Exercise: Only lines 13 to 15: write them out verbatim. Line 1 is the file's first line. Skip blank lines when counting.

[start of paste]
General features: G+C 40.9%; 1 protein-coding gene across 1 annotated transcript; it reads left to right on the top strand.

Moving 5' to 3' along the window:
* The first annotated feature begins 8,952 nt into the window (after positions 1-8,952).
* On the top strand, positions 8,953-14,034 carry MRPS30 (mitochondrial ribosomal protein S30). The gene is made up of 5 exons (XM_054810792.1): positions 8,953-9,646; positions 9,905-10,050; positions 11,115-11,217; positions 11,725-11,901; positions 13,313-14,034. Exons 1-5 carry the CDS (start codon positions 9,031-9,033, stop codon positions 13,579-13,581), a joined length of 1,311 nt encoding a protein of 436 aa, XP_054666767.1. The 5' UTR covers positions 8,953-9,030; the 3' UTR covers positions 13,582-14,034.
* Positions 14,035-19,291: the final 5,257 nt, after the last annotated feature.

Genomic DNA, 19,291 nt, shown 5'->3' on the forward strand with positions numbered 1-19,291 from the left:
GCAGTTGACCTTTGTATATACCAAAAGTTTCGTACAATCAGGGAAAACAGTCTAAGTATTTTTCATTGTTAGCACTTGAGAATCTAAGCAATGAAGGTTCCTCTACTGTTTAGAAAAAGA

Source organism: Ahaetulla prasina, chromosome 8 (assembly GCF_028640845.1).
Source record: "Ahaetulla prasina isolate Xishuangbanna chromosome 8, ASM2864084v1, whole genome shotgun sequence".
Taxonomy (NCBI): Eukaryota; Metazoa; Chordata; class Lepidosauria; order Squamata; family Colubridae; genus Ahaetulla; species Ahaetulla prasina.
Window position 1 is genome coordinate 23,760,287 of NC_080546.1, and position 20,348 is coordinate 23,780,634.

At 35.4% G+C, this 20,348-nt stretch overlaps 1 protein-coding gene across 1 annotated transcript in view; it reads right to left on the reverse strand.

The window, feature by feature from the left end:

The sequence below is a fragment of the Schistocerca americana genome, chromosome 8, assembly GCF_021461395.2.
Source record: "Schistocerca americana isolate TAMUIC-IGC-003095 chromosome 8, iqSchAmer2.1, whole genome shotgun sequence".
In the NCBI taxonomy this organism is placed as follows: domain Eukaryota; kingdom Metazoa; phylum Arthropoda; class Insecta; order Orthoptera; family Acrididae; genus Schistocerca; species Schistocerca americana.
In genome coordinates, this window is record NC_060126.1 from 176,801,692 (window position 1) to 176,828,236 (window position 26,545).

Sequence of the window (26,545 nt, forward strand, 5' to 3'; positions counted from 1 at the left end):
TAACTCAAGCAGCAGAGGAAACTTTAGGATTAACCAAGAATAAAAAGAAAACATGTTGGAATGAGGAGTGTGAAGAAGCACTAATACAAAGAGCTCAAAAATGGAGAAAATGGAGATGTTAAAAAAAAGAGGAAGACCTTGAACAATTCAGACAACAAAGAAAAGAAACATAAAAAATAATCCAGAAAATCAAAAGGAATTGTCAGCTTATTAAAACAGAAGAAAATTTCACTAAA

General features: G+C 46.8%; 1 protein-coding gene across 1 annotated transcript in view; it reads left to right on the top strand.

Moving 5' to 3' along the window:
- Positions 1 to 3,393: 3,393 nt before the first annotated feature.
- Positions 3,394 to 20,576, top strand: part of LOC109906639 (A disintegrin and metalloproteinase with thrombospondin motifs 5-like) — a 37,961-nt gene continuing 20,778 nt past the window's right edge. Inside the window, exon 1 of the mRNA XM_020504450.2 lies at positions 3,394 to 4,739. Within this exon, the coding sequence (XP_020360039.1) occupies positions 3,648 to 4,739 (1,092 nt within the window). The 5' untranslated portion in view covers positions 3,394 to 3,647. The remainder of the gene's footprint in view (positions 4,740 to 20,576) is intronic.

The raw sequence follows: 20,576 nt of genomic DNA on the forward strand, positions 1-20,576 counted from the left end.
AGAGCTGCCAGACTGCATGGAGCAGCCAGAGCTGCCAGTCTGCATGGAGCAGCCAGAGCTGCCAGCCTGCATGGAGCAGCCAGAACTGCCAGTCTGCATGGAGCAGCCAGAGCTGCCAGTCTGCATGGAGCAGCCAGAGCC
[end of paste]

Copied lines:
The window, feature by feature from the left end:

The sequence below is a fragment of the Schistocerca americana genome, chromosome 8, assembly GCF_021461395.2.
Source record: "Schistocerca americana isolate TAMUIC-IGC-003095 chromosome 8, iqSchAmer2.1, whole genome shotgun sequence".